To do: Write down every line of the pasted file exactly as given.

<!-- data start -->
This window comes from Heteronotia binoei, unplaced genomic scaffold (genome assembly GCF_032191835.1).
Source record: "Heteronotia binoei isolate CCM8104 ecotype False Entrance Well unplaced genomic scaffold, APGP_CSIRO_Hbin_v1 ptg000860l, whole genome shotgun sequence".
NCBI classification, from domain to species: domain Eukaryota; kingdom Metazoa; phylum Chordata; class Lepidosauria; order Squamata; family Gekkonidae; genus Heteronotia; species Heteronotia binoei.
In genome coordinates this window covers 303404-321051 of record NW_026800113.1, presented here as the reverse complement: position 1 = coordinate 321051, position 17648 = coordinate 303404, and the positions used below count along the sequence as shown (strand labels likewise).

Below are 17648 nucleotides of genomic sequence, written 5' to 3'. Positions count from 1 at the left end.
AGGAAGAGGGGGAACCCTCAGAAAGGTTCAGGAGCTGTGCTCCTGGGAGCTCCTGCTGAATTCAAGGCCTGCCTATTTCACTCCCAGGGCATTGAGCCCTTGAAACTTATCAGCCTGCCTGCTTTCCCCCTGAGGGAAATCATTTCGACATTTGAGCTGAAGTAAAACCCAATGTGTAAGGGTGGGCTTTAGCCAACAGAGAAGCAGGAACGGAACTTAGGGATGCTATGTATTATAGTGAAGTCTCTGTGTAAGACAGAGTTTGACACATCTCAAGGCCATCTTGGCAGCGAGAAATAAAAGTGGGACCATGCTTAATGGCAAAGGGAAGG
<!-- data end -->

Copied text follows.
This window comes from Heteronotia binoei, unplaced genomic scaffold (genome assembly GCF_032191835.1).
Source record: "Heteronotia binoei isolate CCM8104 ecotype False Entrance Well unplaced genomic scaffold, APGP_CSIRO_Hbin_v1 ptg000860l, whole genome shotgun sequence".
NCBI classification, from domain to species: domain Eukaryota; kingdom Metazoa; phylum Chordata; class Lepidosauria; order Squamata; family Gekkonidae; genus Heteronotia; species Heteronotia binoei.
In genome coordinates this window covers 303404-321051 of record NW_026800113.1, presented here as the reverse complement: position 1 = coordinate 321051, position 17648 = coordinate 303404, and the positions used below count along the sequence as shown (strand labels likewise).

Below are 17648 nucleotides of genomic sequence, written 5' to 3'. Positions count from 1 at the left end.
AGGAAGAGGGGGAACCCTCAGAAAGGTTCAGGAGCTGTGCTCCTGGGAGCTCCTGCTGAATTCAAGGCCTGCCTATTTCACTCCCAGGGCATTGAGCCCTTGAAACTTATCAGCCTGCCTGCTTTCCCCCTGAGGGAAATCATTTCGACATTTGAGCTGAAGTAAAACCCAATGTGTAAGGGTGGGCTTTAGCCAACAGAGAAGCAGGAACGGAACTTAGGGATGCTATGTATTATAGTGAAGTCTCTGTGTAAGACAGAGTTTGACACATCTCAAGGCCATCTTGGCAGCGAGAAATAAAAGTGGGACCATGCTTAATGGCAAAGGGAAGG